To be honest, I thought long and hard before writing this piece. Being in the public eye as a television doctor, you learn to grow a thick skin and most comments made by random keyboard warriors from the safety of their own homes wash over me without much effect. But I have been dwelling on a number of online remarks recently and I feel it is right I write about it.

This article may invite further such comments, but I have decided I no longer care about the opinions of those who hide behind anonymous social media accounts. They to me, are the modern day cowards.

Not long ago, I won a Community Hero Award from The Yorkshire Society. If I am being truthful, I think there are far more deserving people for this award than myself and I said as much at the ceremony when I accepted the award and dedicated it to all the health and social care workers out there who go to work and do incredible things each and every day.

After I taking the award, I posted a picture of me holding the award online. Now, I am very lucky as I have an incredibly supportive online following and had an influx of wonderful congratulatory messages flood in. I liked and thanked as many of them as I could, but then after a few hours a series of insidious comments began to trickle in.

Great British Life: Dr Amir Khan appears in TV's GPs Behind Close Doors, Channel 5 and is a regular on Lorraine on ITV. Dr Amir Khan appears in TV's GPs Behind Close Doors, Channel 5 and is a regular on Lorraine on ITV.

I ignored them at first, but they were coming from multiple anonymous accounts, all with a similar theme. They seemed to imply that because of the colour of my skin and my religious background that I wasn’t a true Yorkshireman and as a result, not deserving of the award.

I went to bed that night, not really giving it much thought. But the next day more messages along the same vein followed. You learn very early on not to respond to negativity online, it gives the people behind such accounts huge satisfaction, so I ignored them, but it got me thinking: what does it mean to be a Yorkshireman or woman, for that matter.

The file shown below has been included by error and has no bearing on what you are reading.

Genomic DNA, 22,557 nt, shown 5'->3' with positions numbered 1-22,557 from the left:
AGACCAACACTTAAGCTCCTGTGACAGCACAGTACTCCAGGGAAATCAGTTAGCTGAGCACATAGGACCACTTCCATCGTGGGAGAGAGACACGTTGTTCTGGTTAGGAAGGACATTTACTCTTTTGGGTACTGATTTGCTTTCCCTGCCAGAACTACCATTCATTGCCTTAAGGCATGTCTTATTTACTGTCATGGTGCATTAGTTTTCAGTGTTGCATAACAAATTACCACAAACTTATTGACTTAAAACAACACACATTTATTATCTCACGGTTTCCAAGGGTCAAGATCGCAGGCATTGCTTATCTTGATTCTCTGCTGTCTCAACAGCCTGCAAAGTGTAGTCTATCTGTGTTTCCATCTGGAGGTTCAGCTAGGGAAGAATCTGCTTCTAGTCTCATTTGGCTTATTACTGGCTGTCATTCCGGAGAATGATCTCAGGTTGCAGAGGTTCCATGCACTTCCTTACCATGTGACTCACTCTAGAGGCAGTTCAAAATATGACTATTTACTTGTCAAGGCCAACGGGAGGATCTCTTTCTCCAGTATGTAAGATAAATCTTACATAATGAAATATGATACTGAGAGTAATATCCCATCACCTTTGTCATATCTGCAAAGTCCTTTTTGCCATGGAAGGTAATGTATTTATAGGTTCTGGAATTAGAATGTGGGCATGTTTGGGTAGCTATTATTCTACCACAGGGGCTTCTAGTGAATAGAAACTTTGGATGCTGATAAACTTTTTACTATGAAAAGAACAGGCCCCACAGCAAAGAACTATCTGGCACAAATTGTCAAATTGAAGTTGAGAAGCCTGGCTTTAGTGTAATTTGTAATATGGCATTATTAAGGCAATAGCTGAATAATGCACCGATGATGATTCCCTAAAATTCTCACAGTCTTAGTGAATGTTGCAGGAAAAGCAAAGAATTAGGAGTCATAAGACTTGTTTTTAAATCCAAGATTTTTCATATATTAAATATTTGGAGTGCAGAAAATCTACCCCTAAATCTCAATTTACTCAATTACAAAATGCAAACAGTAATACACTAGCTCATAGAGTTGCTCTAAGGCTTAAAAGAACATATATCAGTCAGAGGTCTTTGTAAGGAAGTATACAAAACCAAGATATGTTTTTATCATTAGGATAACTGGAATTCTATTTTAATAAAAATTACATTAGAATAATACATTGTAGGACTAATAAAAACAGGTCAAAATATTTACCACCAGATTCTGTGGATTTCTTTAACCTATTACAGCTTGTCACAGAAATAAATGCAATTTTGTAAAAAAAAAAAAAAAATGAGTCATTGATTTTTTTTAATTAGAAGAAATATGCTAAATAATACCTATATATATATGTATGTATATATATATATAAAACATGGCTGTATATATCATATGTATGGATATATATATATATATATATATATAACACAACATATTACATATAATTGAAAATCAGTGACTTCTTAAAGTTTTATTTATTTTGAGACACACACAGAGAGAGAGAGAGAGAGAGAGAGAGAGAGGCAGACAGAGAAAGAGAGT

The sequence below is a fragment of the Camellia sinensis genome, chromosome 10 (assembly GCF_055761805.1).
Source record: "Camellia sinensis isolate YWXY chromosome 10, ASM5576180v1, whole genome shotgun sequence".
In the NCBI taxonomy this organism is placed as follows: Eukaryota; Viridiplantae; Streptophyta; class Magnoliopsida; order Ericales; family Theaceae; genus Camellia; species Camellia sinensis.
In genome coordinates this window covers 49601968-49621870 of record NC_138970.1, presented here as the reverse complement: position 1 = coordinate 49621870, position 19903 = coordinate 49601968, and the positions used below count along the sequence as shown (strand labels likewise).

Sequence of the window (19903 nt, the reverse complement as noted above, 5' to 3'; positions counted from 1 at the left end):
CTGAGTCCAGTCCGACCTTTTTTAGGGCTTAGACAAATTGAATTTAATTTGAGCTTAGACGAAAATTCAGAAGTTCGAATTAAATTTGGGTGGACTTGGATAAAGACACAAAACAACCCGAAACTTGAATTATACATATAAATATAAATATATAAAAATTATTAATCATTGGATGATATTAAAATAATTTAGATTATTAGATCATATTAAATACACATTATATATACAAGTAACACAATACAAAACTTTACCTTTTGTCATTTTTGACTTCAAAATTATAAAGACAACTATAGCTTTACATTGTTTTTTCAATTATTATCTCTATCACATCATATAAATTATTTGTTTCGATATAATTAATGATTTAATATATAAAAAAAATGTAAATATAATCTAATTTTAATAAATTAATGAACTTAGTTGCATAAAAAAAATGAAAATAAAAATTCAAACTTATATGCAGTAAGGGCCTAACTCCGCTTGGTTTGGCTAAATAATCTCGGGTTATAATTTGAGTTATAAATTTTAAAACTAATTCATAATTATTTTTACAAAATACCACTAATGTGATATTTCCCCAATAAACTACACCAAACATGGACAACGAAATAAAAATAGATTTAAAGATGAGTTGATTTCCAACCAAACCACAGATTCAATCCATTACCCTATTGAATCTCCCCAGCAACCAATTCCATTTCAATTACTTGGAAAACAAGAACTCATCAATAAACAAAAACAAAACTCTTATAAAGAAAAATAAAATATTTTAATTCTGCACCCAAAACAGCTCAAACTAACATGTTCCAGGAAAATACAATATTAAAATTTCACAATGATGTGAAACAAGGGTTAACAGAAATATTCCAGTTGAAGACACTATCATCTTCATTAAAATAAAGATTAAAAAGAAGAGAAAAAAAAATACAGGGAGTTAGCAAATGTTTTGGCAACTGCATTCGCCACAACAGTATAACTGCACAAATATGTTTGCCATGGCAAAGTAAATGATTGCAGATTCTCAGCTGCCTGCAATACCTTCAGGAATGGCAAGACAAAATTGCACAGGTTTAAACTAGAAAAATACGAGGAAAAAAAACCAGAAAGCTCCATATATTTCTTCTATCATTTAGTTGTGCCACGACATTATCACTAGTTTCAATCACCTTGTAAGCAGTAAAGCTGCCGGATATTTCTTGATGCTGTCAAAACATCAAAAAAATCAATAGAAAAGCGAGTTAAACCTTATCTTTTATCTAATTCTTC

Being born and bred in Bradford and now a resident of Leeds, I have been a staunchly proud Yorkshireman – I tweet about how beautiful Yorkshire is on a regular basis, I try to big up our county on the television or radio at every opportunity. I love Yorkshire, but more than that, I love being from Yorkshire. Yes my heritage is mixed Indian and Pakistani, but the only place I have ever lived is Yorkshire (excluding my medical school days in Liverpool – which I also love).

Traditionally the archetypal Yorkshireman or woman is a person with a laid back demeanour, a 'say it as it is' attitude, perhaps a hint of stubbornness and a sprinkling of good ol’ Yorkshire frugality.

And whilst that might be partly true, it is only a fraction of who we really are. You won't find a friendlier bunch on God’s green earth (I might be biased, but I don’t think I am). There is nothing quite like the hello of a stranger as you walk past them in the street and our friends and neighbours are as dear to us as our very own family.

I think it is fair to say we like a good old knees up down the pub, and if it is a Sunday, it has to come with a mandatory Sunday lunch (homemade Yorkshire puds only please).

Great British Life: Amir's latest book is about heritage, background and culture - from his Yorkshire perspective Amir's latest book is about heritage, background and culture - from his Yorkshire perspective

Come a vaguely warm weekend and we are down at Whitby or Scarborough in shorts or bikinis and if the weather heats up above fifteen degrees Celsius, that’s considered tropical. And finally, although we may venture out every now and again for work or studies, most of us return home to Yorkshire, because we know it is the best place to live (again, I may be biased).

On reflection, I have realised that being a Yorkshire man or woman has nothing to do with your skin colour or your heritage, it runs much deeper than that.

It is who you are as a person, it is a sense of belonging to a community steeped in history and one that has always been welcoming to others. SO, I won't let the naysayers get me down' I won't let them take away my identity. Being a Yorkshireman is who I am, and that will never change. Oh, and I only drink Yorkshire tea (obvs).